JAKARTA (TheInsiderStories) – China’s merchandise exports fell 4.4 percent year on year (YoY) in December in terms of US dollar, the second fastest drop in the same month in history, according to the General Administration of Customs. Meanwhile, exports recorded the first month-on-month (MoM) decline since 2009.
The headline weakness came as the demand from the United States (US), Japan and the European Union all contracted, while exports to ASEAN, Russia, India and Brazil continued to grow but at a slower pace compared to the average over the first 11 months. Slowing growth momentum of global economy and increasing negative impact from the China-US trade war led to a deterioration in overseas demand.
China’s merchandise imports declined 7.6 percent YoY measured in US dollar, the second sharpest fall since 2008. The larger-than-expected slowdown in imports despite the stronger yuan in December reflected declining commodity prices and weakening domestic demand.
Industrial production and retail sales growth softened to two-year lows and investment remained weak. Both the official and Caixin manufacturing purchasing managers (PMI) index by IHS Markit declined to below the 50-expansion threshold in December, indicating increasing downward pressure on the economy.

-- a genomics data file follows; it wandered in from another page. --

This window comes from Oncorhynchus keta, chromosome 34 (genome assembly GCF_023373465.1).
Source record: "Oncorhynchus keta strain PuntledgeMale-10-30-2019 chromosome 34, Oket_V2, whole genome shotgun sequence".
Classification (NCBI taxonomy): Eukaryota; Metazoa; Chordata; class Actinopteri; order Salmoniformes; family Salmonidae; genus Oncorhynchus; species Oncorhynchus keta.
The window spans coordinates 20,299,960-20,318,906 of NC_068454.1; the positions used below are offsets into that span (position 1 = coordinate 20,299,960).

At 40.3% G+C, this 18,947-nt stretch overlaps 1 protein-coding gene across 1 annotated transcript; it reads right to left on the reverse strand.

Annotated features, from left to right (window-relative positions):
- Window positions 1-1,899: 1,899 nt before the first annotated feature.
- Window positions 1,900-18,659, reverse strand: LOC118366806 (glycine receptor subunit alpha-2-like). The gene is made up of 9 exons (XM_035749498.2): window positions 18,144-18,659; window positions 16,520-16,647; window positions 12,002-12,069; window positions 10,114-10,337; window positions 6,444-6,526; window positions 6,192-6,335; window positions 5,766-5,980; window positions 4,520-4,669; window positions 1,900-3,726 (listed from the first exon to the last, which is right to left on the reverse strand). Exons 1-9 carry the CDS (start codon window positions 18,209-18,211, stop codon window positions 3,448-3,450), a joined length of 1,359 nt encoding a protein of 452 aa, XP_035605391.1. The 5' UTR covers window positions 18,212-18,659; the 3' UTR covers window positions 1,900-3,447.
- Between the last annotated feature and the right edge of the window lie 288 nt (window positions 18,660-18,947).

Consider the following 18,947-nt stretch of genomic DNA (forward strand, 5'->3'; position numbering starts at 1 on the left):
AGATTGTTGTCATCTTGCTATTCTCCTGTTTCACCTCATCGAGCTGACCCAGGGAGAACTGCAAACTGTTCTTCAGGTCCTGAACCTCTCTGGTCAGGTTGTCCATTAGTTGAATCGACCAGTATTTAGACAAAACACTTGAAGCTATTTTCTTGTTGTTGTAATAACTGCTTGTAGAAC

Trade surplus rose 6.0 percent YoY to $57.1 billion in December, the largest since 2016. The trade surplus for the whole 2018 was $341.8 billion, down 16.2 percent YoY, recording the lowest since 2013. However, China’s trade surplus against the US posted a record high last year.
According to Yating Xu, senior economist at IHS Markit, China’s exports are expected to weaken further in the first quarter of 2019 as global economic growth is losing momentum. The effect of the front-loaded demand prior to higher tariffs by the US on products from China, which underpinned the export growth over the past six months, will wane in 2019.
Export orders sub-index of PMI have contracted for seven straight months. Deterioration in exports will negatively impact on China’s manufacturing activities.
Soft growth in imports is expected to continue given slow domestic demand and downward trend in prices. The producer’s price index declined to 0.9 percent in December, the lowest in 27 months.
Further infrastructure stimulus and tax reduction are expected as part of the Chinese government’s efforts to mitigate the slowdown in economic growth and stabilize the employment market.
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